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Physical and chemical properties of graphene-metal interfaces have been largely examined with the objective of producing nanostructured carbon-based electronic devices. Although electronic properties are key to such devices, appropriate structural, thermal and mechanical properties are important for device performance as well. One of the most studied is the graphene-titanium (G-Ti) interface. Titanium is a low density, high strength versatile metal that can form alloys with desirable properties for applications ranging from aerospace to medicine. Small clusters and thin films of titanium deposited on graphene have also been examined. However, while some experiments show that thin films of titanium on graphene can be removed without damaging graphene hexagonal structure, others reported the formation of titanium-carbide (TiC) at G-Ti interfaces. In a previous work [ACS Appl. Mater. Interfaces, 2017, 9 (38), pp 33288-33297], we have shown that pristine G-Ti interfaces are resilient to large thermal fluctuations even when G-Ti structures lie on curved or kinked substrates. Here, using classical molecular dynamics with the third-generation Charge Optimized Many Body (COMB3) potential, we show that di-interstitial defective G-Ti structures on a copper substrate with a relatively large curvature kink, present signs of TiC formation. This result might help explain the different experimental results mentioned above.
A brief history of atomic simulation as it was used in chemistry, physics, and materials science is presented starting with seminal work by Eyring in the 1930s through to current work and future challenges. This article provides the background and perspective needed to understand the ways in which reactive many-body potentials developed over the last three decades and have impacted materials research. It also explains the way in which this substantial impact on the field has been facilitated by increases in computational resources and traces the development of reactive potentials, which have steadily increased in complexity and sophistication over time. Together with the other contributions in this issue of MRS Bulletin, this article will help guide and inspire the next generation of computational materials scientists and engineers as they build on current capabilities to expand atomic simulation into new and exciting areas of materials research.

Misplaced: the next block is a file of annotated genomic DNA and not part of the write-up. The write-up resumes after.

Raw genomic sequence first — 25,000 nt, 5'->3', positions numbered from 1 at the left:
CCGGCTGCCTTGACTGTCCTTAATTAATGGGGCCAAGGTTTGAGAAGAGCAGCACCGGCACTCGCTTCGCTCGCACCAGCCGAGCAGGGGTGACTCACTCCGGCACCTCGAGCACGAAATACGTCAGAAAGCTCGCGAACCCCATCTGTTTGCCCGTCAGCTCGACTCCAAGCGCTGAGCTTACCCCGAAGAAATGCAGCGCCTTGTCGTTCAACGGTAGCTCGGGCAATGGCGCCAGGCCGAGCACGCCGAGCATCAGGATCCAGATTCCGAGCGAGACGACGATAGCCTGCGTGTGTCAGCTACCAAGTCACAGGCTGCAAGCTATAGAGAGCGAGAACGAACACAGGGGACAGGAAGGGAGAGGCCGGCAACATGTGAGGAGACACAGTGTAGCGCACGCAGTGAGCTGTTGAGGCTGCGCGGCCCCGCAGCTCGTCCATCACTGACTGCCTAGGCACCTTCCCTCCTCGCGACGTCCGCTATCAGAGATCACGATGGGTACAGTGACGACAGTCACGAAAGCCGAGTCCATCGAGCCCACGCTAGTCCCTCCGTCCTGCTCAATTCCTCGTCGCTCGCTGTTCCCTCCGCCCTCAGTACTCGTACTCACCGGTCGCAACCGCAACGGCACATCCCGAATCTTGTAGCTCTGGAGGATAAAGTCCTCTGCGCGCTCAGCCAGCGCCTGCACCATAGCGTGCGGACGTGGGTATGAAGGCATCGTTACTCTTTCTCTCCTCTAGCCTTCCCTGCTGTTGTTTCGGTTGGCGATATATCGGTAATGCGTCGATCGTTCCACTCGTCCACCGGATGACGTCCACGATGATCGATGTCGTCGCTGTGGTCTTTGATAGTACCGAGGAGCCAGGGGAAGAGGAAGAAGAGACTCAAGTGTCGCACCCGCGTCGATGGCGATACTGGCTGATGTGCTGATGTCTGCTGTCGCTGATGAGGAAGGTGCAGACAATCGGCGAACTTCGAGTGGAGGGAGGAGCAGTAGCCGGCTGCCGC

Recent developments in reactive potentials for the simulation of complex bonding and complex chemistry are reviewed. In particular, the reactive force field and charged optimized many-body methods are two paradigms that enable atoms to autonomously determine their charge state and the nature of their local bonding environments. The capabilities of these methods are illustrated by examples involving ionic-covalent systems, a metal-covalent system, a high-k dielectric gate stack, and the interaction of water with an oxide. Prospects for future development and applications are also discussed.
The growth of SrTiO3 (STO) thin films is examined using classical molecular dynamics simulations. First, a beam of alternating SrO and TiO2 molecules is deposited on the (001) surface of STO with incident kinetic energies of 0.1, 0.5, or 1.0 eV/atom. Second, deposition of alternating SrO and TiO2 monolayers, where both have incident energies of 1.0 eV/atom, is examined. The resulting thin film morphologies predicted by the simulations are compared to available experimental data. The simulations indicate the way in which the incident energy, surface termination, and beam composition influence the morphology of the thin films. On the whole, some layer-by-layer growth is predicted to occur on both SrO- and TiO2-terminated STO for both types of deposition processes, with the alternating monolayer approach yielding thin films with compositions that are much closer to that of bulk STO.